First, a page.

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When I enter any shop that sells make-up I always leave with foundation on the back of my hand. Expensive or not whatever budget I’m on I like to test them & compare shades. I like to research them on Youtube to see what people think & make sure to listen for their skin type too. It’s a bit of a mine field when it comes to foundation so these are my tips & tricks to getting the right product without hopefully wasting money.
Skin Type & Skin Finish
The first pit fall is knowing your own skin type so you can aim for specific foundations. When a foundation has the word matte or velvet in the title then it’s more suitable for those with an oily complexion. If it has luminous, glow or dewy then it’s for drier skin types. If you have normal skin you can get away with most without having to worry more than your own preference. However these factors shouldn’t stop you choosing the finish you prefer. What it does mean is you may need a primer or a good skin care routine to help fix any underlying problems. With me I prefer a satin finish somewhere between matte & dewy. I used to use Max Factor Color Adapt which is a velvet finish but it clung to dry patches. At the moment I have Macs Mineralize Moisture Foundation it’s dewy so it suits my skin type but I still powder it down to a soft focus finish. You can make most finishes work for you if you like it enough.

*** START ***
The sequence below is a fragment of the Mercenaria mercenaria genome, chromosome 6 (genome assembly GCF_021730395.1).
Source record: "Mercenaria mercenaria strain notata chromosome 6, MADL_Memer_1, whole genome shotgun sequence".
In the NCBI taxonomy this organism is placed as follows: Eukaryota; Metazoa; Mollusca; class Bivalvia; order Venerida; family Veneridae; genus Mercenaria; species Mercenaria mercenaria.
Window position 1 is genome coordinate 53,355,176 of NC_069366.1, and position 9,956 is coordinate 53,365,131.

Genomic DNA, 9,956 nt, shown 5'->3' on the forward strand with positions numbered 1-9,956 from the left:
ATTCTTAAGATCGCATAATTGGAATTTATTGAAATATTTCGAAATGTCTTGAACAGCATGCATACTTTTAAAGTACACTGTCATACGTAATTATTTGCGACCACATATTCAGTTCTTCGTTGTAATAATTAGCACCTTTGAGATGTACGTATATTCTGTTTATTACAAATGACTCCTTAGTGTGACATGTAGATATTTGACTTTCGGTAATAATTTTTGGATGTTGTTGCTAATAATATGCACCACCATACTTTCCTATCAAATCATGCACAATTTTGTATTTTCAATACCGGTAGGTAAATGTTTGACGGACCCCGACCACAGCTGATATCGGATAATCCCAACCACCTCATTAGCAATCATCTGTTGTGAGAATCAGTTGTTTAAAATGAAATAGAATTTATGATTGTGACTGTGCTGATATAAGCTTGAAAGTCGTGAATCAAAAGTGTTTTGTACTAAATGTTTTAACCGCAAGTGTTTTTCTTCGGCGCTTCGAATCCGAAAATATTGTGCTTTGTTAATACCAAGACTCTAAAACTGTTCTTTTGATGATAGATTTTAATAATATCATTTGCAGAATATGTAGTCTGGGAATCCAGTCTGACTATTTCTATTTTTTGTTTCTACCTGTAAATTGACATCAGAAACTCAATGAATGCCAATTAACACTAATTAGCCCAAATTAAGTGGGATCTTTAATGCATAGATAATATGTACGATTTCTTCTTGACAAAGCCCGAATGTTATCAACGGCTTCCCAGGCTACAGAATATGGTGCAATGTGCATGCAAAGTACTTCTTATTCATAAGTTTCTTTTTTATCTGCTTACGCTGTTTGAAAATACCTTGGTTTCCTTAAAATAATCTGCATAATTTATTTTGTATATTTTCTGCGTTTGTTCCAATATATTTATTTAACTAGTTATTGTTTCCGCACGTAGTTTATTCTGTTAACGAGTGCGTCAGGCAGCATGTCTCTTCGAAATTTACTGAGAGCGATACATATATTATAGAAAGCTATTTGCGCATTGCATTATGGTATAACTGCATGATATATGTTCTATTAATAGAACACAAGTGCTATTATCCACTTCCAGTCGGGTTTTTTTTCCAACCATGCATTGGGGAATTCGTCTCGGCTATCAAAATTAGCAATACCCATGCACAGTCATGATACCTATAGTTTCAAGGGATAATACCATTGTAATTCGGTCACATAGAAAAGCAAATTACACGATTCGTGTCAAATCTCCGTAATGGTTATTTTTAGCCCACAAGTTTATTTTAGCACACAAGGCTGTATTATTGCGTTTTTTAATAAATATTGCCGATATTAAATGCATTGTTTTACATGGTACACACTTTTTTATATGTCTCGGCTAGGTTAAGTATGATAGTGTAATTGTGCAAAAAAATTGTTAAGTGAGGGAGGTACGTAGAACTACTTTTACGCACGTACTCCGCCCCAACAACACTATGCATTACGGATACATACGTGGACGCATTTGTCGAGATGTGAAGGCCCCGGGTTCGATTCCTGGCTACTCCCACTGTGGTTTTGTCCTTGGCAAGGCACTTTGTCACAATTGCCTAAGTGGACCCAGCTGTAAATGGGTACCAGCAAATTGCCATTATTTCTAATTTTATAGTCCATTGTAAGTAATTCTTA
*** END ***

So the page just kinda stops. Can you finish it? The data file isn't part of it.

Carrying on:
In drugstore brands this usually isn’t as much of an issue as most don’t cater for skin tones as yellow based foundations suit most people. Loreal True Match probably is the best for this if you do find it an issue with affordable brands. When you swatch them look at what colour stands out most it’s usually yellow neutral or pink. If you’re not pink & you get one it will stand out like a sore thumb on the other hand yellow tones tend to brighten the skin so more people suit them. For example in the above photo Nars Sheer Glow with Bobbi Brown Moisture rich are yellow tones, Bobbi Brown Skin is neutral & Clinique’s Beyond Perfecting is very pink.
Colour Matching In Bad Lighting
If you already have a foundation that matches you always swatch that first so you can compare it to the other foundations your interested in. I know its suggested to put it on your face then go outside for natural light but who actually does that without feeling like an idiot (my personal feeling). Yes the lighting is yellow in most stores so the sample that matches you will look off but under the same bad lighting they match then they are going to be similar shades in day light. If not its google images to find a blogger with a similar skin shade to you & start there. Then it’s trial & error at this point, multiple reviews with swatches can be seen to work out the most likely match.
As you can see above the two on the right are Mac Mineralize Moisture & Revlon Colorstay both very similar shades which I already own. Using these as the guide I can see that the closest shade match is Bobbi Brown Skin in Porcelain although it’s a touch darker. From this it’s a good idea to search the website which I then find there is one shade lighter in Alabaster.
Colours Can Oxidize